An Archaeological Investigation of the Central Sinai, Egypt
by Frank W. Eddy and Fred Wendorf
Based on field work conducted in 1996 by the Combined Prehistoric Expedition (CPE) in the upper Wadi Girafi Basin, An Archaeological Investigation of the Central Sinai, Egypt, sheds further light on the Timnian Tradition of the southern Levant, one of the earliest (7000-3000 b.p.) nomadic pastoral cultures described to date.
The results of their research indicate that there were two distinct settlement patterns that were alternating adaptive responses to changing climatic conditions. First, a regional environmental analysis shows that nomadic tent pastoralists herding goats, sheep, as well as cattle were responding to desert living during arid times. The settlement data reveal this adaptation in two periods, once during the Chalcolithic (Copper Age) (6500-4800 b.p.) and again during the Middle Bronze Age (3800-3300 b.p.).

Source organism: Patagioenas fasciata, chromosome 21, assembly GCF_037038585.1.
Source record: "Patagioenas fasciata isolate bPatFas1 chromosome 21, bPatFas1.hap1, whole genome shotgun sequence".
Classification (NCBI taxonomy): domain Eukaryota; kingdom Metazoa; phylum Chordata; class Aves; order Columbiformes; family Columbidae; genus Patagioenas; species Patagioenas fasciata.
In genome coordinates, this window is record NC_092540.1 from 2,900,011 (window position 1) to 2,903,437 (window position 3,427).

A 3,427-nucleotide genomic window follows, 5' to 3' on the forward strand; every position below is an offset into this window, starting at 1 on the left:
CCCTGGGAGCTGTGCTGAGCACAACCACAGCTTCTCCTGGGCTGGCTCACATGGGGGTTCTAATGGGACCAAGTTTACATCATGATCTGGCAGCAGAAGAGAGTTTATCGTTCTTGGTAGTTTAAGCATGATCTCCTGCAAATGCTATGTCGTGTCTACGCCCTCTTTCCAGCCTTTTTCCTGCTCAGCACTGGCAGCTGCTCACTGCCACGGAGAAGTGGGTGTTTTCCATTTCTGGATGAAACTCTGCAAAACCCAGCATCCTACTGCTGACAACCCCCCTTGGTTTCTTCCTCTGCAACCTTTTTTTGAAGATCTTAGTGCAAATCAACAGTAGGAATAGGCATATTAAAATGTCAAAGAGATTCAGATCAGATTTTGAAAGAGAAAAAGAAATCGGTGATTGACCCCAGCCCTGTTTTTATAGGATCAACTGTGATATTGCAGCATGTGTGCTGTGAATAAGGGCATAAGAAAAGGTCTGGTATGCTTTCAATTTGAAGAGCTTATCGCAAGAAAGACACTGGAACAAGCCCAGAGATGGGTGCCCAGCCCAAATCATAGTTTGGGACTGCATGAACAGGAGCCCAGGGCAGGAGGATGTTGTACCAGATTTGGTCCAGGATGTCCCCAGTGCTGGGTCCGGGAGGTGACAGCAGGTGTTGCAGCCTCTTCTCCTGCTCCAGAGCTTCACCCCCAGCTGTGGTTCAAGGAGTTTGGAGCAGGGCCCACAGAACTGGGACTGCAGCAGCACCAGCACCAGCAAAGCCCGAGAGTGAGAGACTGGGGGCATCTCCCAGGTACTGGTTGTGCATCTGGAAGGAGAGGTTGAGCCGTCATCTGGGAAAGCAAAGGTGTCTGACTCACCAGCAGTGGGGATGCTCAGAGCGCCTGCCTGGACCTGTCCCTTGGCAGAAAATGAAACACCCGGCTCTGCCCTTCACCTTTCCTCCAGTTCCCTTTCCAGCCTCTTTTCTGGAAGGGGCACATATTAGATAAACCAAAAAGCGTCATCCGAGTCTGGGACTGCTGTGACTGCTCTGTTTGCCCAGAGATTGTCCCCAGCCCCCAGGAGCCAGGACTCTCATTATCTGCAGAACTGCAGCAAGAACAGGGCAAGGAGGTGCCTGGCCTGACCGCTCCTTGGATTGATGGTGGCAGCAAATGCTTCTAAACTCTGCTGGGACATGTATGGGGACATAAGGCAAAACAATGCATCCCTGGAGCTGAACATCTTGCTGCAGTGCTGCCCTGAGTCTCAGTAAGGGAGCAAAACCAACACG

By contrast, the second pattern-that of semi-nomadic village pastoralists-was a solution to life in the wetter climate that appeared during the Early Bronze Age (4800-3800 b.p.). Thus, the authors maintain, the Chalcolithic/Bronze Age archaeology shows a pattern in which the fully nomadic tent community alternated with seminomadic village pastoralists according to the intensity of rainfall and availability of forage.
An Archaeological Investigation of the Central Sinai, Egypt, is divided into two parts, one describing the results of the survey and the other detailing the later excavations in the fall. Complete with 101 line drawings, 60 maps, and 23 black- and-white photos, this book is essential reading for scholars interested in the pre-historic archaeology of the Sinai region.